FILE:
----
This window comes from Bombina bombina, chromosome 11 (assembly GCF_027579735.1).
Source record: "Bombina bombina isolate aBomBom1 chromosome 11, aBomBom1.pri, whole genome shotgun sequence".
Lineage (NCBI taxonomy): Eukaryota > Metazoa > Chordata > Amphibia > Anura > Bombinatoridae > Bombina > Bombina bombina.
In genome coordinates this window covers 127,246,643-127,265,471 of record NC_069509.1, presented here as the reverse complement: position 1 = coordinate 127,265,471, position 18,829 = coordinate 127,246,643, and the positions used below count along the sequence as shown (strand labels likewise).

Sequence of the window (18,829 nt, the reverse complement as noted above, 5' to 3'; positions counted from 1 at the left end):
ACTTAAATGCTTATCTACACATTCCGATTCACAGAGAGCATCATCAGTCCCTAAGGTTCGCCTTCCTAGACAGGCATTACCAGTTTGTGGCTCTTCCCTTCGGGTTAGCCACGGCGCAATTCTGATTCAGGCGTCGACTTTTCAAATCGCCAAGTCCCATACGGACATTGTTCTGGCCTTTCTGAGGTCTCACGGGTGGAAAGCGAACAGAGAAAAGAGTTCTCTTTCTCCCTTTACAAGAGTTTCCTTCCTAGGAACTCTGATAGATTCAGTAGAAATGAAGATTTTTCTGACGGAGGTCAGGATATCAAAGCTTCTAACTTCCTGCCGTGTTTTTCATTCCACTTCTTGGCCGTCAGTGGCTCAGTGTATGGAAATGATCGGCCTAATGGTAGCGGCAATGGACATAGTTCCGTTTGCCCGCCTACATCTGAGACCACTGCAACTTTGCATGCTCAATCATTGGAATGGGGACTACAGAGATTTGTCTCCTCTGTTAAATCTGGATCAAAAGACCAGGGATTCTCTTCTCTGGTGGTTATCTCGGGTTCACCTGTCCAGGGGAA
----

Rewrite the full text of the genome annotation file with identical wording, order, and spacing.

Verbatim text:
This window comes from Bombina bombina, chromosome 11 (assembly GCF_027579735.1).
Source record: "Bombina bombina isolate aBomBom1 chromosome 11, aBomBom1.pri, whole genome shotgun sequence".
Lineage (NCBI taxonomy): Eukaryota > Metazoa > Chordata > Amphibia > Anura > Bombinatoridae > Bombina > Bombina bombina.
In genome coordinates this window covers 127,246,643-127,265,471 of record NC_069509.1, presented here as the reverse complement: position 1 = coordinate 127,265,471, position 18,829 = coordinate 127,246,643, and the positions used below count along the sequence as shown (strand labels likewise).

Sequence of the window (18,829 nt, the reverse complement as noted above, 5' to 3'; positions counted from 1 at the left end):
ACTTAAATGCTTATCTACACATTCCGATTCACAGAGAGCATCATCAGTCCCTAAGGTTCGCCTTCCTAGACAGGCATTACCAGTTTGTGGCTCTTCCCTTCGGGTTAGCCACGGCGCAATTCTGATTCAGGCGTCGACTTTTCAAATCGCCAAGTCCCATACGGACATTGTTCTGGCCTTTCTGAGGTCTCACGGGTGGAAAGCGAACAGAGAAAAGAGTTCTCTTTCTCCCTTTACAAGAGTTTCCTTCCTAGGAACTCTGATAGATTCAGTAGAAATGAAGATTTTTCTGACGGAGGTCAGGATATCAAAGCTTCTAACTTCCTGCCGTGTTTTTCATTCCACTTCTTGGCCGTCAGTGGCTCAGTGTATGGAAATGATCGGCCTAATGGTAGCGGCAATGGACATAGTTCCGTTTGCCCGCCTACATCTGAGACCACTGCAACTTTGCATGCTCAATCATTGGAATGGGGACTACAGAGATTTGTCTCCTCTGTTAAATCTGGATCAAAAGACCAGGGATTCTCTTCTCTGGTGGTTATCTCGGGTTCACCTGTCCAGGGGAA